While it’s true I deeply adore science-fiction in any form, even I have my limits. And watching the sequel to 2010’s Skyline wouldn’t just be stepping over those limits, as much as it would be taking a gold medal winning long jump over them.
To be fair, I haven’t seen the original Skyline. But considering it was from the guys that directed Aliens vs. Predator: Requiem; a film that, 10 years later, still acts as my measuring stick for bad movies, I didn’t feel like there was any pressing reason to see it.
And so I started to read Kirsten Howard’s review for Den of Geek, expecting Beyond Skyline to receive a score in the 1-2 star category. The first couple of paragraphs did nothing to assuage this assumption.
And then she wrote the following:
Beyond Skyline isn’t just one of the best genre films of 2017, it’s one of the best and most ambitious sci-fi action movies I’ve seen in the last decade.
Was she high when she watched the movie? Or paid? Or both? How on earth could that line be accurate?
I found those 30 words to be so out of left field that I didn’t even read the rest of the review. Instead I snapped up a ticket to the UK premiere at Frightfest Halloween and prayed that I hadn’t just taken an unpaid evening off work for nothing!
With his wife having passed away recently, Mark (Frank Grillo), a police detective, is having a tough time connecting with his son Trent (Jonny Weston). But within minutes their father-son time is rudely interrupted by an alien invasion.
As the alien ships start scooping up humans by the thousands, Mark and Trent team up with train driver, Audrey (Bojana Novakovic); fellow police officers, Sandra and Garcia (Betty Gabriel & Jacob Vargas); and local hobo, Sarge (Antonio Fargas). Together they must try to avoid the aliens roaming the city streets and escape with their lives.
See that synopsis above that (I hope) you just read? All of that takes place in the first 20 or so minutes. To say that this film moves at a speed resembling Usain Bolt on cocaine would be an utter understatement.
God knows where first-time director Liam O’Donnell (who was also the film’s sole writer) honed his craft; as the way the numerous action scenes are shot, it seems as if they’ve been done with decades of experience behind them. From the bowels of the city subway to the vast expanses of the Indonesian jungles, O’Donnell knows exactly how to use each location to his advantage.
He also doesn’t make the same mistake that his compatriots make in films of similar ilk and force in unnecessary human conflict. Far too many writers and directors often feel that a conflict with aliens isn’t enough, and thus write in some kind of bulls**t nonsense to make characters more “well-rounded.” O’Donnell instead keeps everyone on the same side, realising a team that (mostly) works together is far more likeable to audiences than one that doesn’t.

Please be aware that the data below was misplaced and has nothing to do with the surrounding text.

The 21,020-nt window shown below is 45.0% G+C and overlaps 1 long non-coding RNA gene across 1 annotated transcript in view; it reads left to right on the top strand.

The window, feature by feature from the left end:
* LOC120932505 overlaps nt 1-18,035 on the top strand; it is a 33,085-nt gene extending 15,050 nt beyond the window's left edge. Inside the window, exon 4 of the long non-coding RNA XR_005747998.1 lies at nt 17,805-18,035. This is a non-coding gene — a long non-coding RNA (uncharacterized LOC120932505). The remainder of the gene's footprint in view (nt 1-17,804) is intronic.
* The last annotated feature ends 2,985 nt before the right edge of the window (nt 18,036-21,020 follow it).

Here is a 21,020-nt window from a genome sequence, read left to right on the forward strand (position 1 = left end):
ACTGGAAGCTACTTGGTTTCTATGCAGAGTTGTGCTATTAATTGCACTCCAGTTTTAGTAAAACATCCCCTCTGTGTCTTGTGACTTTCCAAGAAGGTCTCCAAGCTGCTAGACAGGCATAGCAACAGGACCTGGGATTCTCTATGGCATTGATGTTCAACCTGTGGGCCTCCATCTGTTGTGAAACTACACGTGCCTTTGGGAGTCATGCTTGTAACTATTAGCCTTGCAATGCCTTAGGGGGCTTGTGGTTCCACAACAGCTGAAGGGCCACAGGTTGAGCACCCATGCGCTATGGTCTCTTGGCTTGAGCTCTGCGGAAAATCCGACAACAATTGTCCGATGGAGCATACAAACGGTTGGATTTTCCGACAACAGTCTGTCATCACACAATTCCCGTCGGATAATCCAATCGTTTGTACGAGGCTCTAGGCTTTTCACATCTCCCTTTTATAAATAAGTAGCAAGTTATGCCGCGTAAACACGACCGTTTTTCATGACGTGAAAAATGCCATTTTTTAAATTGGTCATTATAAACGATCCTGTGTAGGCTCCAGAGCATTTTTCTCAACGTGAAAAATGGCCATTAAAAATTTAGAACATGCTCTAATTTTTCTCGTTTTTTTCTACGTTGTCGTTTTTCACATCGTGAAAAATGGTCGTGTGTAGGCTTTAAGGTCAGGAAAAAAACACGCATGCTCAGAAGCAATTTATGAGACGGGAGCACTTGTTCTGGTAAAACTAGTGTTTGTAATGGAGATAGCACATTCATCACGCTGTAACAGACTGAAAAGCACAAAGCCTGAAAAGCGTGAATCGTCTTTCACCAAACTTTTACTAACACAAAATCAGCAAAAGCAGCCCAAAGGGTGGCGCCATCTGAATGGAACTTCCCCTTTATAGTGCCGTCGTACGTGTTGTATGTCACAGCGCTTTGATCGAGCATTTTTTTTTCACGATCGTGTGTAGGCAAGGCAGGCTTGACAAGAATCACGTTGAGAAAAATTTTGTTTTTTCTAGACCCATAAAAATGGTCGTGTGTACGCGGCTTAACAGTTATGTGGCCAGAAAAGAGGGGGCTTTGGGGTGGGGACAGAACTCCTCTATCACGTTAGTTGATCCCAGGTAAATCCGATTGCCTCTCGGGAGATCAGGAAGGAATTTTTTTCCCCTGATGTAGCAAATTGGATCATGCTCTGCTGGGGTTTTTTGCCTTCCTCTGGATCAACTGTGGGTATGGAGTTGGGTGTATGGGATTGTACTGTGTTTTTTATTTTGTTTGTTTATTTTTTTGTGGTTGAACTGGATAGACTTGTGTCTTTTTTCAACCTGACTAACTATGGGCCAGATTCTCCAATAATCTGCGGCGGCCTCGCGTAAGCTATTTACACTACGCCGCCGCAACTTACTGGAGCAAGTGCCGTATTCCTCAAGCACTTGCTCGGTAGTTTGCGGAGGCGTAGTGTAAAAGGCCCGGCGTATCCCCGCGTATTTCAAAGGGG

And that’s just one of the cliches he avoids over the action-packed 100 minutes. Every so often you start to feel that the story might be headed in a predicable direction, and then BAM! It steers onto a completely different course. Beyond Skyline doesn’t just throw cliches out the window, but rather shoves them into a Heavy Gustav cannon and fires it into outer space.
It also helps that there’s an exceptionally strong cast. Lead by Frank Grillo (of Captain America and The Purge fame), he’s reminiscent of the one-man army you see in the Schwarzenegger and Stallone movies of yore. And as soon as you throw in Iko Uwais and Yayan Ruhian, the two stars of Gareth Evans’ The Raid, then you’ve got badass bloody fight scenes that are turned up to eleven.
With the acting, direction and writing all at top notch, you might expect the film’s downside to be in its visual effects. Especially considering the budget was only $20 million. And yet again that assumption is wrong as; from the spaceships, to the alien foot soldiers, and to the Pacific Rim-esque explosion of fighting, everything feels like it could be equally at home in a $100 million budgeted movie.
Don’t be mistaken, if you’re looking for a thoughtful sci-fi film on the level of Arrival or Ex Machina, then Beyond Skyline is not going to be in your wheelhouse. Indeed the lack of explanation for certain aspects of the film might be its biggest flaw, but one that is still easily overlooked.
Technically I can’t say if Beyond Skyline can be compared to Empire Strikes Back, mainly because I haven’t seen the original Skyline. Regardless though, I have come to accept that Kirsten Howard was correct. With balls-out action and breakneck storytelling, Beyond Skyline is indeed one of the best genre films of 2017 and more than matches most action sci-fi films over the past 10 years.